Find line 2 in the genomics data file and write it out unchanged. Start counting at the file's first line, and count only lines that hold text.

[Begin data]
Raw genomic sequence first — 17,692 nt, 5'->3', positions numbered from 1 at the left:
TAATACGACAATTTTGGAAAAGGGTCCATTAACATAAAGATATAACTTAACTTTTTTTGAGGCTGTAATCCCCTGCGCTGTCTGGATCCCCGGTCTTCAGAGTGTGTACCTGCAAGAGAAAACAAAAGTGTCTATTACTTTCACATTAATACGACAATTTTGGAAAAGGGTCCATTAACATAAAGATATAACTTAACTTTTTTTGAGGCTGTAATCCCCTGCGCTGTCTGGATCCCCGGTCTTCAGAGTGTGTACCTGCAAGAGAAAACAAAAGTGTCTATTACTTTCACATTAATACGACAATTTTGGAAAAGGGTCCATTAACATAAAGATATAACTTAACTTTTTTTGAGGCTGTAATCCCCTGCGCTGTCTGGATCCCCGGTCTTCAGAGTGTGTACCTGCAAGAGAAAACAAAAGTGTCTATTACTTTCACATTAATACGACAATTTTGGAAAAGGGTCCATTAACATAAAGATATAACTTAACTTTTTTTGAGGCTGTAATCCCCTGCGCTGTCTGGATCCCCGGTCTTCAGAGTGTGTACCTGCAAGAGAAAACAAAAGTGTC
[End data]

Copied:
TAATACGACAATTTTGGAAAAGGGTCCATTAACATAAAGATATAACTTAACTTTTTTTGAGGCTGTAATCCCCTGCGCTGTCTGGATCCCCGGTCTTCAGAGTGTGTACCTGCAAGAGAAAACAAAAGTGTCTATTACTTTCACATTAATACGACAATTTTGGAAAAGGGTCCATTAACATAAAGATATAACTTAACTTTTTTTGAGGCTGTAATCCCCTGCGCTGTCTGGATCCCCGGTCTTCAGAGTGTGTACCTGCAAGAGAAAACAAAAGTGTCTATTACTTTCACATTAATACGACAATTTTGGAAAAGGGTCCATTAACATAAAGATATAACTTAACTTTTTTTGAGGCTGTAATCCCCTGCGCTGTCTGGATCCCCGGTCTTCAGAGTGTGTACCTGCAAGAGAAAACAAAAGTGTCTATTACTTTCACATTAATACGACAATTTTGGAAAAGGGTCCATTAACATAAAGATATAACTTAACTTTTTTTGAGGCTGTAATCCCCTGCGCTGTCTGGATCCCCGGTCTTCAGAGTGTGTACCTGCAAGAGAAAACAAAAGTGTC